The doctor at the center of a scandal over unwanted hysterectomies at an immigrant detention facility in Georgia is not a board certified OB-GYN, The Daily Beast has learned.
Dr. Mahendra Amin came under scrutiny after immigrant rights groups issued a report accusing him of conducting unnecessary or unwanted gynecological procedures on women detained at the Irwin County Detention Center in Ocilla, Georgia.
On Friday, a spokesperson for the American Board of Obstetrics and Gynecology told The Daily Beast that its records show Amin is not certified by the organization. A spokesperson for the American Board of Medical Specialties, the leading organization for physician board certification in the U.S., said Amin was not certified by any of the 24 ABMS member boards.
Azadeh Shahshahani, an attorney with one of the immigrant rights groups that filed the complaint, said it was “outrageous” that ICE would send detainees to a doctor who had not passed this quality control.
“It shows the lack of care that ICE feels for detained immigrants, for their wellbeing and healthcare,” said Shahshahani, the legal and advocacy director for Project South. “It’s really disturbing."
ICE declined to comment on the record about Amin’s certification or policies concerning board-certified physicians. The agency has previously said it "vehemently disputes the implication that detainees are used for experimental medical procedures,” and cautioned that "anonymous, unproven allegations” should be treated with skepticism.
Reached by text message, Amin declined to comment on his board certification and deferred all questions to his lawyer, who did not respond to multiple requests for comment on the issue.
Amin has practiced in Douglas, Georgia for at least two decades, both in his own private practice and as the medical director for the labor and delivery department at Irwin County Hospital. Business records reviewed by The Daily Beast show he also incorporated a new “Amin Surgery Center for Women” in September 2019, and sought state approvals to build the facility two months afterward. Gayle Evans, a consultant for the project, said the surgical center is still under construction and has not started seeing patients.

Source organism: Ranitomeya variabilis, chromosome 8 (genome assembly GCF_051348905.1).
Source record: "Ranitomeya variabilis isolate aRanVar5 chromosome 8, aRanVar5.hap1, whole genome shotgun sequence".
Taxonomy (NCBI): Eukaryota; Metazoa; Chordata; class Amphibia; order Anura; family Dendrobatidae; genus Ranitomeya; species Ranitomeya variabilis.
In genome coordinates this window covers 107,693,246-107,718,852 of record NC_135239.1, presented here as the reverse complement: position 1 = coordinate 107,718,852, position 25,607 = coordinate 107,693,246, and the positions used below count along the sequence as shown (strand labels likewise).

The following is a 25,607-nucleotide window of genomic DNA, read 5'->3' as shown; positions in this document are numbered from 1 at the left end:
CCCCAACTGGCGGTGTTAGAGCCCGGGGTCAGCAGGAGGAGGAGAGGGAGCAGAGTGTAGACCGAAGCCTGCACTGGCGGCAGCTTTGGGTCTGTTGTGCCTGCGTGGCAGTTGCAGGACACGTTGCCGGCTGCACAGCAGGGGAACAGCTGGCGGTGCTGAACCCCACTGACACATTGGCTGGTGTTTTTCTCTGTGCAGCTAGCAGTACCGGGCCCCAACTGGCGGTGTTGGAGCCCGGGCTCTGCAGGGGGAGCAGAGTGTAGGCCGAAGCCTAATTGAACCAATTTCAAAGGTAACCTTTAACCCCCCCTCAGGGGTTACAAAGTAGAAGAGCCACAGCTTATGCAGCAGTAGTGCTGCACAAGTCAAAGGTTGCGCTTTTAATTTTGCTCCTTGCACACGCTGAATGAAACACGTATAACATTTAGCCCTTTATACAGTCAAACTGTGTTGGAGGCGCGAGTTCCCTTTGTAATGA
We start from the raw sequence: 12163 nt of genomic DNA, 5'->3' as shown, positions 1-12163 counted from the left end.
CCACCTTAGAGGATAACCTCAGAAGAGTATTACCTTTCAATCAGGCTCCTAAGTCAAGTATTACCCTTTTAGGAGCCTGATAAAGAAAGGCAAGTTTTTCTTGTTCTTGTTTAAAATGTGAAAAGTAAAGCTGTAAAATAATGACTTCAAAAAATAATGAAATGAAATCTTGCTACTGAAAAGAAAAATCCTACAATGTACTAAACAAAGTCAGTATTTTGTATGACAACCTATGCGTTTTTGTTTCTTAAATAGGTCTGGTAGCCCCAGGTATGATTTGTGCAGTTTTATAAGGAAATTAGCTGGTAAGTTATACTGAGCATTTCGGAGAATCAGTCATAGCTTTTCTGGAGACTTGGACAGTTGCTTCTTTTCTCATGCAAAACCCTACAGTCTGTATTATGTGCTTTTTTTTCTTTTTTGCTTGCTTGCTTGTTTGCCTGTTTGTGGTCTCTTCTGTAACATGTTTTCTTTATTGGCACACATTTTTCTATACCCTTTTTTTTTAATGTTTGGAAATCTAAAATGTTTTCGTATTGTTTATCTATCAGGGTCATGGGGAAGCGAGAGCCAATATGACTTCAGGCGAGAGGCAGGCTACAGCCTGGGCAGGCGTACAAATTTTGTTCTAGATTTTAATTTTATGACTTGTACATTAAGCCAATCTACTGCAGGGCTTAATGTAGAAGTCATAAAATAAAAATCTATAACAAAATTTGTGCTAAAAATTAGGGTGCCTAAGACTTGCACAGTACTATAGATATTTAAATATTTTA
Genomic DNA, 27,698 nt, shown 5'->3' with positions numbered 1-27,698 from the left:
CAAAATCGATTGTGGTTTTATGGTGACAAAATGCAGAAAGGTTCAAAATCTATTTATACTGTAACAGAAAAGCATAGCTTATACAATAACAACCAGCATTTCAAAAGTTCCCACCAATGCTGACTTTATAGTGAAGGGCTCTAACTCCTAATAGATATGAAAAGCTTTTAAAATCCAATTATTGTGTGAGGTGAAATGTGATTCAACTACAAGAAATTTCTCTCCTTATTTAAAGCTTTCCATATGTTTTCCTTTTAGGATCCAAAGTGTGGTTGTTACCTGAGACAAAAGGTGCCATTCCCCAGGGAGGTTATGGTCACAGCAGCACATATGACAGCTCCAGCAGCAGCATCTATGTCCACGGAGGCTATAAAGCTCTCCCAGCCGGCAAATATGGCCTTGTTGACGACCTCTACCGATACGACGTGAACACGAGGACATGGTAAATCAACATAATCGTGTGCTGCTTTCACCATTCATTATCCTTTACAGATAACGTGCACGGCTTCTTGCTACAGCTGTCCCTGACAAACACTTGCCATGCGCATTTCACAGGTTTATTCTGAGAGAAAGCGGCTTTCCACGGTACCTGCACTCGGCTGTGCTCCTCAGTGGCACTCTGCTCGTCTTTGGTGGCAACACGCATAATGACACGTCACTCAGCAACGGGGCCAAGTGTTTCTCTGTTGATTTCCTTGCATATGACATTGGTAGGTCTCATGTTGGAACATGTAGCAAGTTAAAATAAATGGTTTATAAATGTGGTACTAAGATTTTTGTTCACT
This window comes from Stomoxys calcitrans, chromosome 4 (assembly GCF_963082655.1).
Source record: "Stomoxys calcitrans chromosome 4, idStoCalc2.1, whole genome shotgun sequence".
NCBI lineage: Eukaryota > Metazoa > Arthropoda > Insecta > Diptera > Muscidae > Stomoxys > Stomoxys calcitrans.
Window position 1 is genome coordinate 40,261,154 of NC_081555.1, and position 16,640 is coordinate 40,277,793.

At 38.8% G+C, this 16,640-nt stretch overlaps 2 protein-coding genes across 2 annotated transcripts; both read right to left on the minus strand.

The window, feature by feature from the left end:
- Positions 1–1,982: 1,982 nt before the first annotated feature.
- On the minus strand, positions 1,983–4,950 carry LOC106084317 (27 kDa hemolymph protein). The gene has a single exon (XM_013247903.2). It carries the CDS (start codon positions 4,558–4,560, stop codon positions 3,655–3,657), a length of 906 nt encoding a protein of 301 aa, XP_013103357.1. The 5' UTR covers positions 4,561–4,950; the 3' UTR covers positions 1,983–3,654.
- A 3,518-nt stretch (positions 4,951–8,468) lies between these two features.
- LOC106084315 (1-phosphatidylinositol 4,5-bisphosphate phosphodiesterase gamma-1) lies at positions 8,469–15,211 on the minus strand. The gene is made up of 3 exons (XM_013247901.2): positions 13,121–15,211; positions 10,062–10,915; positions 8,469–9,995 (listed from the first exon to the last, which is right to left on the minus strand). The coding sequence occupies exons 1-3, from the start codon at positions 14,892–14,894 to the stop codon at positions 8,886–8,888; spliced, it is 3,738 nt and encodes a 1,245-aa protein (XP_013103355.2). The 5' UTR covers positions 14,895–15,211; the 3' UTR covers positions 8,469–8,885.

Amin completed medical school in India and a residency at the University of Medicine and Dentistry in Newark, New Jersey. He appears to maintain an active license with the Georgia Composite Medical Board. A spokesperson for the organization said he could not answer questions on any ongoing complaints or investigations.
Earlier this week, a nurse at ICDC came forward to allege that an unnamed doctor, later identified as Amin, was surgically sterilizing a high number of immigrant women at the facility who “don’t know why they went [to the doctor] or why they’re going.” The nurse, Dawn Wooten, described Amin as “the uterus collector,” and claimed women often returned from his office confused and upset.
Since then, lawyers representing 17 detainees have claimed their clients received unnecessary medical gynecological procedures from Amin, according to the office of Rep. Pramila Jayapal. The Department of Homeland Security’s inspector general has launched an investigation into the allegations, and the chair of the House Homeland Security Committee said his panel would also look into them.
An attorney for Amin said the doctor “vehemently den[ies]” Wooten’s allegations, noting that one of the whistleblower’s attorneys acknowledged not having spoken to any of the women directly in comments to the Washington Post.
“Dr. Amin is a highly respected physician who has dedicated his adult life to treating a high-risk, underserved population in rural Georgia,” attorney Scott Grubman said in a statement. “We look forward to all of the facts coming out and are confident that, once they do, Dr. Amin will be cleared of any wrongdoing.”
Grubman did not respond to specific questions about Amin’s board certification.
Board certification is a voluntary process meant to enhance a specialist’s expertise beyond state licensure. (Georgia state law requires only one year of education after medical school to obtain a license.) Physicians seeking ABOG certification must pass a written and oral exam and demonstrate experience in treating women's health care. They are also required to participate in a program to keep them abreast of the latest evidence-based treatments.